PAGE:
Picture perfect, why we all love equestrian art

By: Horse Deals

Picture perfect, why we all love equestrian art
Blue Triptych by Sally Martin, SEA: no matter which discipline, you’ll find something you’ll love

Why do we all love equestrian art and why do artists love horses? Pippa Cuckson finds out

Man was etching images of his horses on cave walls 16,000 years ago, but nothing has changed the way we can capture our favourite companions for posterity as much or as quickly as the technology of the 21st century.

Thanks to digital cameras, even the amateur can snap away until he gets a defining shot of his favourite equine companion. With the click of a mouse, he can beam his still or moving image around the world.

It’s easy to assume this instant imagery might have finally triggered a decline in our centuries-old interest in equestrian art, especially when luxury goods are usually the first things people stop buying in a recession.

But in fact all evidence is that equestrian art has never been more popular.

For the everyday consumer, most major three-day events and horse shows have waiting lists for art-related tradestands, and everything from £70 prints of Munnings and Snaffles favourites to original oils with a multi-thousand pound price tag can be bought from an overwhelming array of websites.

Equestrian art remains good "box office" for rural galleries and major city art houses alike. The major George Stubbs exhibition at the National Gallery in 2005 attracted 68,000 visitors — on a par with visitor numbers to its Rubens retrospective of the same year.

The Society of Equestrian Artists has more than 450 members and interest is so strong that it is planning an open exhibition in 2010, its first in many years.

So what is behind the enduring appeal of the horse in art?

West countryman Colin Allbrook is one of Britain’s leading equestrian and wildlife artists, and is quite clear why the genre will always be loved.

"Where art’s concerned, most people feel comfortable with the things they already see around them, and horses are still integral to peoples’ lives," he says. "With a photograph, you capture a moment in time but it can often not look like the horse as you know it. With a piece of art you can keep adding to it and see it from all angles until you get a sense of the animal. That’s what gives the enjoyment."

Colin’s approach has its roots in the horse as a component of an overall rural landscape. For others, the drama and energy of the athletic horse itself is the inspiration.

Michelle McCullagh, at 23 already noted as a great talent, recently completed her first solo show and is already tackling lifesize works. She was brought up in a conventional Pony Club/hunting household, though on a visit to her brother in Australia she was hooked by the fast imagery of polo, which has featured in some of her favourite works.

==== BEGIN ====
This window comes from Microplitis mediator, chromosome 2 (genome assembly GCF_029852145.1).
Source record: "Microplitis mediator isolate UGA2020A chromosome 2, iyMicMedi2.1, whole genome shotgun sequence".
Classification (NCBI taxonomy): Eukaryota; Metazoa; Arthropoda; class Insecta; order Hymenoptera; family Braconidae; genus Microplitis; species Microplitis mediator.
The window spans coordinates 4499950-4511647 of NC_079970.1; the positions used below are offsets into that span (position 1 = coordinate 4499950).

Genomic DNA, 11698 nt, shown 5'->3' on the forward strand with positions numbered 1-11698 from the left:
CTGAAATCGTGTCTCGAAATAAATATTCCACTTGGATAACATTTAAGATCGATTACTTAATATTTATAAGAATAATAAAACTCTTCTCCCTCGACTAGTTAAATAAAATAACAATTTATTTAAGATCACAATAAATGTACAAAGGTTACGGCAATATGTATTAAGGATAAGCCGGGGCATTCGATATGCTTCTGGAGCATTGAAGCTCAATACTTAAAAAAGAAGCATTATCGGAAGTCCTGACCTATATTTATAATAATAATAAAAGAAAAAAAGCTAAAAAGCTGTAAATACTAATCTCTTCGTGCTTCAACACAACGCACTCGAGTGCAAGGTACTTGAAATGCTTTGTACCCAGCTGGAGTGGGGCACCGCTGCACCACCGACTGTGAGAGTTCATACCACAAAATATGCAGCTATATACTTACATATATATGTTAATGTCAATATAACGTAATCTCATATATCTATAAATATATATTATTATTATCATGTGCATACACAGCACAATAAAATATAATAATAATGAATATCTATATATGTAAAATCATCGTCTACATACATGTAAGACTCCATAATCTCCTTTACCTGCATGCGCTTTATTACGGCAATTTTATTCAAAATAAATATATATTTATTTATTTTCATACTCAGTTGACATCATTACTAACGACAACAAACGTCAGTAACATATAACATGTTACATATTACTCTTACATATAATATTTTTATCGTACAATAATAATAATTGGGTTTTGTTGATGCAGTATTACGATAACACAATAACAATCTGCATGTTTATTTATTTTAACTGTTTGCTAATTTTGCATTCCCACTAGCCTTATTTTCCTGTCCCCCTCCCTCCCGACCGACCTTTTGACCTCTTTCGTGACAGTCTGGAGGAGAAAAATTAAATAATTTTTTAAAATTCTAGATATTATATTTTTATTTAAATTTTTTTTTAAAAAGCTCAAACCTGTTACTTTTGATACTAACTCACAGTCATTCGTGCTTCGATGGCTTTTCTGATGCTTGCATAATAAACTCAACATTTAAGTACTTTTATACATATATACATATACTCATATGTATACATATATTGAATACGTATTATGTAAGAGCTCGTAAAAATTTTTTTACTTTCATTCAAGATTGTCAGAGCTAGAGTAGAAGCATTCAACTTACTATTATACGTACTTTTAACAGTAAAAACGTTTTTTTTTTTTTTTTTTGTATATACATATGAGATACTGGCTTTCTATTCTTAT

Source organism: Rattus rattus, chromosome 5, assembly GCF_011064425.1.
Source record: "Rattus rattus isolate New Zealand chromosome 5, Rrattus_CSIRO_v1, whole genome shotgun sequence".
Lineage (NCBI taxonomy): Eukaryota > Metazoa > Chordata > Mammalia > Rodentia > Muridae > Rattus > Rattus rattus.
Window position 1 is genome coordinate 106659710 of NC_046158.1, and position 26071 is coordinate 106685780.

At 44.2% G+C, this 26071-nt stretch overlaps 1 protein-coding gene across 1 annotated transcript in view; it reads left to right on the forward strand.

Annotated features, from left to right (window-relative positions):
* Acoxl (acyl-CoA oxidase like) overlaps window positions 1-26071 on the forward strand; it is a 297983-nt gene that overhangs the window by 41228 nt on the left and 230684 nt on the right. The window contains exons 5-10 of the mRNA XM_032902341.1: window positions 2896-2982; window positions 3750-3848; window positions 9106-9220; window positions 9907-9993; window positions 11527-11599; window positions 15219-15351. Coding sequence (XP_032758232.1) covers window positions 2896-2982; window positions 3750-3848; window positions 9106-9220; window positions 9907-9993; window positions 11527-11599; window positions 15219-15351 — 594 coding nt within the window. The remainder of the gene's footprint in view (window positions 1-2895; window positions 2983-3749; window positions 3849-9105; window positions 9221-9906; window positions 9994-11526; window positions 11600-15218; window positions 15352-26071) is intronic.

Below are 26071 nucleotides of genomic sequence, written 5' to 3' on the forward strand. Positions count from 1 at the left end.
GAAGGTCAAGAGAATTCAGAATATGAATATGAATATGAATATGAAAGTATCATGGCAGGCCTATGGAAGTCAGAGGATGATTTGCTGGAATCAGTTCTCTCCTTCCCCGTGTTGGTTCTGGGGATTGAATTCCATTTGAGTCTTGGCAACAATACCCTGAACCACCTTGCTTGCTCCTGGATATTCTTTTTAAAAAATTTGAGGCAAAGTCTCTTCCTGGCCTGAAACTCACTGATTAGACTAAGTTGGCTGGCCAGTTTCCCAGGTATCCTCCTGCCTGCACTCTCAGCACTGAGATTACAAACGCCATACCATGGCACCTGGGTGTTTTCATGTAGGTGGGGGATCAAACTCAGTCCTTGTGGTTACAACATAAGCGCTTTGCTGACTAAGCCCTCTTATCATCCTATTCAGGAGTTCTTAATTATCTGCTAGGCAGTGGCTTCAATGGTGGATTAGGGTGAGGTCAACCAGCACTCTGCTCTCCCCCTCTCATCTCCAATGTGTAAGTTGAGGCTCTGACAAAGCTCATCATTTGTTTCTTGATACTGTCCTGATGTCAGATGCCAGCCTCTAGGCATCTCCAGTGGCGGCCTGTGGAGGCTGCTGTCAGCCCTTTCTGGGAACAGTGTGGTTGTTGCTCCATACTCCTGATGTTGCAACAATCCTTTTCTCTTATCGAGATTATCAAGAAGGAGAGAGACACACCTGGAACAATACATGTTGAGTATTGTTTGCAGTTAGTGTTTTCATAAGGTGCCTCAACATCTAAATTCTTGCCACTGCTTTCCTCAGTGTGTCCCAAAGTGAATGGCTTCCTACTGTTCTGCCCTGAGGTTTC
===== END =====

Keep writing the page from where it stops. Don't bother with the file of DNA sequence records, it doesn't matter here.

You get the feeling that interaction with the horse on canvas gives her even more of a buzz than spending time with the real thing.

"The passion of the horse is what fuels my work," she says. "I like to use a big brush and paint, say, a whole muscle in just one stroke.

"The problem with an 8ft painting is that you can get stuck with it if no one has the room to buy it, but you can’t do justice to the horse with something small — he has far too much boldness and energy!"

Leading sculptor Gill Parker adds: "Nature inspires me, and if you love something you’re going to try and represent it is some way. I used to try to write poetry but I then found I was more able to express what I felt with my hands. Horses are a great crossover subject. Their shape and
physicality make them a beautiful piece of art, even for people who aren’t interested in them in any other way."

Maybe the more significant factor behind the resilience of equestrian art is the determination of present-day practitioners to succeed outside the mainstream art world.

Until the start of the 20th century, it was prestigious for military leaders to commission portraits of themselves on their chargers by leading artists and for sporting gents to consign their racehorses to oil. But unlike his forbears, Picasso never felt the need to paint a Derby winner.

Nowadays, the subject matter is afforded no kudos by connoisseurs of high art and those who want to specialise aren’t catered for in education. Many leading equestrian artists have had no choice other than to be self-starters.